Wine lovers seek to understand and enjoy all things grape. And for antique and vintage wine and barware collectors, collecting the right glass for their favorite wine is equally important.

I have found that many wine lovers are quickly becoming wine glass or goblet collectors. Crystal glasses and wine glasses had fallen out of favor with millennials and other spirited drinkers who didn’t want to be presented with the chore of hand washing delicate crystal or storing glassware with every use.

But finding the perfect wine glass from bygone days is fast becoming a new and fun collecting trend.

Wine aficionados say that enjoying wine is as much about smelling it as it is about tasting it. So, your wine glass should be of a shape that allows both senses to work in unison. Here is some information about wine glass shape and its impact.

A wine glass in the shape of a balloon will allow the drinker to experience more aspects of a wine than a glass of a different shape. A small, narrow wine glass will keep wine cooler in the glass and help the drinker concentrate on the wine’s specific traits.

Because more people are regularly drinking easy-to-enjoy wines, such as Sauvignon Blanc, and light reds, such as Valpolicella, collectors are looking for smaller, crystal wine glasses from the 1940s-’50s, as well as larger, blown wine glasses from the early 1900s and the 1970s.

When it comes to bold red wines, just like flamboyant and fantastic Italian paintings, look for a wine glass with a large bowl. The large bowl allows the red wine to swirl around and make contact with the air, breaking down any bitter tannin taste.

This tradition of enjoying a big, hefty glass of red wine has resulted in new trends in the antiques world. Not only are wine lovers looking for appropriate glasses, but they are also seeking out antique and old-style furniture. Many wine lovers are buying freestanding wooden storage cabinetry for vintage wine glasses, barware, and collectible wine bottles.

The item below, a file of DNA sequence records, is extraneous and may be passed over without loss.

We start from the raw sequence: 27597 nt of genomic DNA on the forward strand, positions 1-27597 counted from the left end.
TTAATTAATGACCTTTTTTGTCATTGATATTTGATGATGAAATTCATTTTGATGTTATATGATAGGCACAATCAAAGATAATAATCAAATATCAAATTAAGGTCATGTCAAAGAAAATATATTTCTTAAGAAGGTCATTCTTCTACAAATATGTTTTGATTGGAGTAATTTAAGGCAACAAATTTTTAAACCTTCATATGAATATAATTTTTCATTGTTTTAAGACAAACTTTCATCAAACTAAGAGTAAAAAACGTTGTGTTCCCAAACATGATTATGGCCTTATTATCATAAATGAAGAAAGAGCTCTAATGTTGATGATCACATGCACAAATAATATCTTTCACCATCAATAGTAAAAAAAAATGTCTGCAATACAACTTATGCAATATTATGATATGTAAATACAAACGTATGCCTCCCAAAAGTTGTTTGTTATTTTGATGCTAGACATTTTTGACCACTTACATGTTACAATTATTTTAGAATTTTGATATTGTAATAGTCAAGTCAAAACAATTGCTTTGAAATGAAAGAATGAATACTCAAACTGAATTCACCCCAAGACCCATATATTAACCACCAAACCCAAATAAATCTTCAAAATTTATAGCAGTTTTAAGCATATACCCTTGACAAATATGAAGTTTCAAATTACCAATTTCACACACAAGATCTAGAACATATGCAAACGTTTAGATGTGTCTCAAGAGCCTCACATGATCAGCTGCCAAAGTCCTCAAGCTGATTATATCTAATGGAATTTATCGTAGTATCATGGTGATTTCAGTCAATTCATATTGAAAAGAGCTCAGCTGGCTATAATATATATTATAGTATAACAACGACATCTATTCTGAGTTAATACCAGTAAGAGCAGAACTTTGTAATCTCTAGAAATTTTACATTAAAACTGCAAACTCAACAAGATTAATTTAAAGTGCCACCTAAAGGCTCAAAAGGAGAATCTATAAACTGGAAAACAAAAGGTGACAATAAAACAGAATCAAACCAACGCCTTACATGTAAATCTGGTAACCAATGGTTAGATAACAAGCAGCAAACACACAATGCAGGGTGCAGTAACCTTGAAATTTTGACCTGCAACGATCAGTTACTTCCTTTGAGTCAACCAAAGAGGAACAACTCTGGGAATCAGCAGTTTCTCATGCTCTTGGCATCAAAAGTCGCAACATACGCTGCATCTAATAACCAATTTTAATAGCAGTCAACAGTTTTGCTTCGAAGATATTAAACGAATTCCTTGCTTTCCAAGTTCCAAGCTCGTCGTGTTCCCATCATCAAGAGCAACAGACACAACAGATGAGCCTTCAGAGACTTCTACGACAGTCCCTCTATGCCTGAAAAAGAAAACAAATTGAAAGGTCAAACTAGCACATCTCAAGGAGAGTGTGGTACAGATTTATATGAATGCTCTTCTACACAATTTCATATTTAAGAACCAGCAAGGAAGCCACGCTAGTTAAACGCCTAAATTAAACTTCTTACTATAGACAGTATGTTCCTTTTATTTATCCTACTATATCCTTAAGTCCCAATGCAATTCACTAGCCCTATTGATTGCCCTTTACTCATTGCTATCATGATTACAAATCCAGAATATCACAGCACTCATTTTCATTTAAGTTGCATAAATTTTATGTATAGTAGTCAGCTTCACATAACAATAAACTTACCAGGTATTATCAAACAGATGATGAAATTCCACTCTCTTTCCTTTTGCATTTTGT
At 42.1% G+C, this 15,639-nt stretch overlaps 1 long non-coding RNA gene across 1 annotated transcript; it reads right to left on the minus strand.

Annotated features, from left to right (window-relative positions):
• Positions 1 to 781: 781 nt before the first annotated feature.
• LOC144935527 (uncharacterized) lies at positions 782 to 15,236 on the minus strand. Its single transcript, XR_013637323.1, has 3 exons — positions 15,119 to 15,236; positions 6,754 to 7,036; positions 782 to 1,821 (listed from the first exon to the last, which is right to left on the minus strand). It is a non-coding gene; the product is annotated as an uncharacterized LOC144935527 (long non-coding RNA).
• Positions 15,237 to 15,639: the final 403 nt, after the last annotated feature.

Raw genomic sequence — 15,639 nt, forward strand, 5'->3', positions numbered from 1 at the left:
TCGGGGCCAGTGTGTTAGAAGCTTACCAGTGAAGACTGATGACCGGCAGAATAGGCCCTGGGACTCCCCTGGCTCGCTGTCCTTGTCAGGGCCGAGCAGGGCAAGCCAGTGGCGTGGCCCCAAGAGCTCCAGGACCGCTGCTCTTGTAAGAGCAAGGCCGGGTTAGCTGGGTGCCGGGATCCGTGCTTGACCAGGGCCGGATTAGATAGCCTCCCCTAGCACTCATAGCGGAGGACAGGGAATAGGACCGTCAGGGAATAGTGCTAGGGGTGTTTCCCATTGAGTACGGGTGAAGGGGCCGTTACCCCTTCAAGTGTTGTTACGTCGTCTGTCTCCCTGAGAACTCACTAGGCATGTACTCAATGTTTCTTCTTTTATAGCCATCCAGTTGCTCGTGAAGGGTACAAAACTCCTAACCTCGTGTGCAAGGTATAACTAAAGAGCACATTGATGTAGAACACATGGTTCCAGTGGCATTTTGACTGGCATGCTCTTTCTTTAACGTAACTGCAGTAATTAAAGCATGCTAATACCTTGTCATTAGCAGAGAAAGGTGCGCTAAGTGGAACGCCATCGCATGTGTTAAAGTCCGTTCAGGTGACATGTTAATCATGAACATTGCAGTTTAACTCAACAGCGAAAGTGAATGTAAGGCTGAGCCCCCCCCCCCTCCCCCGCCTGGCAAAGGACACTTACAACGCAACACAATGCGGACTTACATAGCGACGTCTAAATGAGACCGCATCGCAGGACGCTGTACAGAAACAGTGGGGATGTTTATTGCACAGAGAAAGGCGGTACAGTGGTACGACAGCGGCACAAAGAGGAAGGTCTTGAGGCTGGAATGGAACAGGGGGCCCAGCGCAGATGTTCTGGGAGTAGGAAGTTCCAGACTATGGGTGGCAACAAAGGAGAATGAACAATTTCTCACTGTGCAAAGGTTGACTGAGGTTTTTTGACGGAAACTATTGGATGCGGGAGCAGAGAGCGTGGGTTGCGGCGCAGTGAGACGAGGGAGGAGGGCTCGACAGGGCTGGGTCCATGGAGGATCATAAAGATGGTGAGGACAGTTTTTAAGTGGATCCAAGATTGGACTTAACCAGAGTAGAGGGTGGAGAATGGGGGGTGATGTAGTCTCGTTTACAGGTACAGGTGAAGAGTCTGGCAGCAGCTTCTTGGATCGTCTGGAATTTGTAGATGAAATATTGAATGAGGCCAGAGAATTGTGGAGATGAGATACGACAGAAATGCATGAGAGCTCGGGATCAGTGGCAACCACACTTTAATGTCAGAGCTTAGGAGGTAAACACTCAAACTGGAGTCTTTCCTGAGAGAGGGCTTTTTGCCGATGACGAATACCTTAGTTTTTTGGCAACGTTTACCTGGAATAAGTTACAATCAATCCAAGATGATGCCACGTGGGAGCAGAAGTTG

Wine lovers are looking for sturdy glass stemware that can host a nice, big glass of Bordeaux, Burgundy, or Malbec. So bigger is better when it comes to a complex wine, which means wine glasses of traditional shapes and styles are all the rage now.

Antique collectors are looking to the shape of old glasses from the Renaissance and Baroque periods as models for the enjoyment of bold red wines.

Also, they are amassing collections of dainty, tapered-stemmed wine glasses in cut crystal or glass that recalls the glassware of the 18th century or French Rococo period. These are more suited to delicate white wines.

Why did we drink wine in a stemmed glass in the first place? A stem allows the heat from our hands to be transferred only to the stem and not to the area where the glass hosts the wine. So always hold your wine glass by the stem.

Stemless wine glasses are growing in popularity, yet there are fewer antique and vintage options of stemless wine glasses for collectors to collect. It isn’t as easy to find an antique stemless wine glass, but many people are drinking wines, dare I report, from non-traditional stemless wine glasses of various shapes, most of which date from the 1960s and 1970s.

When it comes to collecting trends, overall, social practices rule, and enjoying wine is no exception. When you are taking of the grape, remember the all-important wine glass shape.


Dr. Lori Verderame is a Ph.D. antiques appraiser, author, and award-winning TV personality who stars on History channel’s The Curse of Oak Island. Dr. Lori presents antique appraisal events to worldwide audiences and reviews objects online at or (888) 431-1010.

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